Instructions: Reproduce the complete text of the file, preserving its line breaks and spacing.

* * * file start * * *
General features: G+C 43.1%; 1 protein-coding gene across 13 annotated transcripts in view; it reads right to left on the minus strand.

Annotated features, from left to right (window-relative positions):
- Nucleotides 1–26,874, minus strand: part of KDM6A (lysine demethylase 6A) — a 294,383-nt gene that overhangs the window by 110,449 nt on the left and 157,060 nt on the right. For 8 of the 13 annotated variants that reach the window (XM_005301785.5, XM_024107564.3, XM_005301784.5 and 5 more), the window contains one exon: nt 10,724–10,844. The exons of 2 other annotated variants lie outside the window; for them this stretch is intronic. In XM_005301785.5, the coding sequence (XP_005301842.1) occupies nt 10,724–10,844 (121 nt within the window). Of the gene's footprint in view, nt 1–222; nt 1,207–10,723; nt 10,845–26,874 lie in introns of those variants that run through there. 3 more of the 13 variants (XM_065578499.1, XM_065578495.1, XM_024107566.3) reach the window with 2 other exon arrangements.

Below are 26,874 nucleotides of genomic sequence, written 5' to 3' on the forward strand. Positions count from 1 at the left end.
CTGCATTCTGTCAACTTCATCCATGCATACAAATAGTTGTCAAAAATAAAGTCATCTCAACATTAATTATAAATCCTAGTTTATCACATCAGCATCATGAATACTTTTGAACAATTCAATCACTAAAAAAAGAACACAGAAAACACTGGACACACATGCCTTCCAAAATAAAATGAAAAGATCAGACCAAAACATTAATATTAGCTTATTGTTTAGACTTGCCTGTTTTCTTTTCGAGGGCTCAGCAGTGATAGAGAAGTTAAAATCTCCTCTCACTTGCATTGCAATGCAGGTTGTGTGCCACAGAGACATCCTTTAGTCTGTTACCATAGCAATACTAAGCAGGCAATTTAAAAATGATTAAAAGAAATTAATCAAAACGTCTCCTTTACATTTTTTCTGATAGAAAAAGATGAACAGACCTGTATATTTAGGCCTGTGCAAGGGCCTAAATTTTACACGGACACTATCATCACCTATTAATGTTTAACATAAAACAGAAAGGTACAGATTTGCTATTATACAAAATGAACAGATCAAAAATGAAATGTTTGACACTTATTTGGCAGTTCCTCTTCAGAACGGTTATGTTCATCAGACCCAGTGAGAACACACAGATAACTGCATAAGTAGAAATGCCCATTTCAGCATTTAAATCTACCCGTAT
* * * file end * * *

General features: G+C 43.1%; 1 protein-coding gene across 13 annotated transcripts in view; it reads right to left on the minus strand.

Annotated features, from left to right (window-relative positions):
- Nucleotides 1–26,874, minus strand: part of KDM6A (lysine demethylase 6A) — a 294,383-nt gene that overhangs the window by 110,449 nt on the left and 157,060 nt on the right. For 8 of the 13 annotated variants that reach the window (XM_005301785.5, XM_024107564.3, XM_005301784.5 and 5 more), the window contains one exon: nt 10,724–10,844. The exons of 2 other annotated variants lie outside the window; for them this stretch is intronic. In XM_005301785.5, the coding sequence (XP_005301842.1) occupies nt 10,724–10,844 (121 nt within the window). Of the gene's footprint in view, nt 1–222; nt 1,207–10,723; nt 10,845–26,874 lie in introns of those variants that run through there. 3 more of the 13 variants (XM_065578499.1, XM_065578495.1, XM_024107566.3) reach the window with 2 other exon arrangements.

Below are 26,874 nucleotides of genomic sequence, written 5' to 3' on the forward strand. Positions count from 1 at the left end.
CTGCATTCTGTCAACTTCATCCATGCATACAAATAGTTGTCAAAAATAAAGTCATCTCAACATTAATTATAAATCCTAGTTTATCACATCAGCATCATGAATACTTTTGAACAATTCAATCACTAAAAAAAGAACACAGAAAACACTGGACACACATGCCTTCCAAAATAAAATGAAAAGATCAGACCAAAACATTAATATTAGCTTATTGTTTAGACTTGCCTGTTTTCTTTTCGAGGGCTCAGCAGTGATAGAGAAGTTAAAATCTCCTCTCACTTGCATTGCAATGCAGGTTGTGTGCCACAGAGACATCCTTTAGTCTGTTACCATAGCAATACTAAGCAGGCAATTTAAAAATGATTAAAAGAAATTAATCAAAACGTCTCCTTTACATTTTTTCTGATAGAAAAAGATGAACAGACCTGTATATTTAGGCCTGTGCAAGGGCCTAAATTTTACACGGACACTATCATCACCTATTAATGTTTAACATAAAACAGAAAGGTACAGATTTGCTATTATACAAAATGAACAGATCAAAAATGAAATGTTTGACACTTATTTGGCAGTTCCTCTTCAGAACGGTTATGTTCATCAGACCCAGTGAGAACACACAGATAACTGCATAAGTAGAAATGCCCATTTCAGCATTTAAATCTACCCGTAT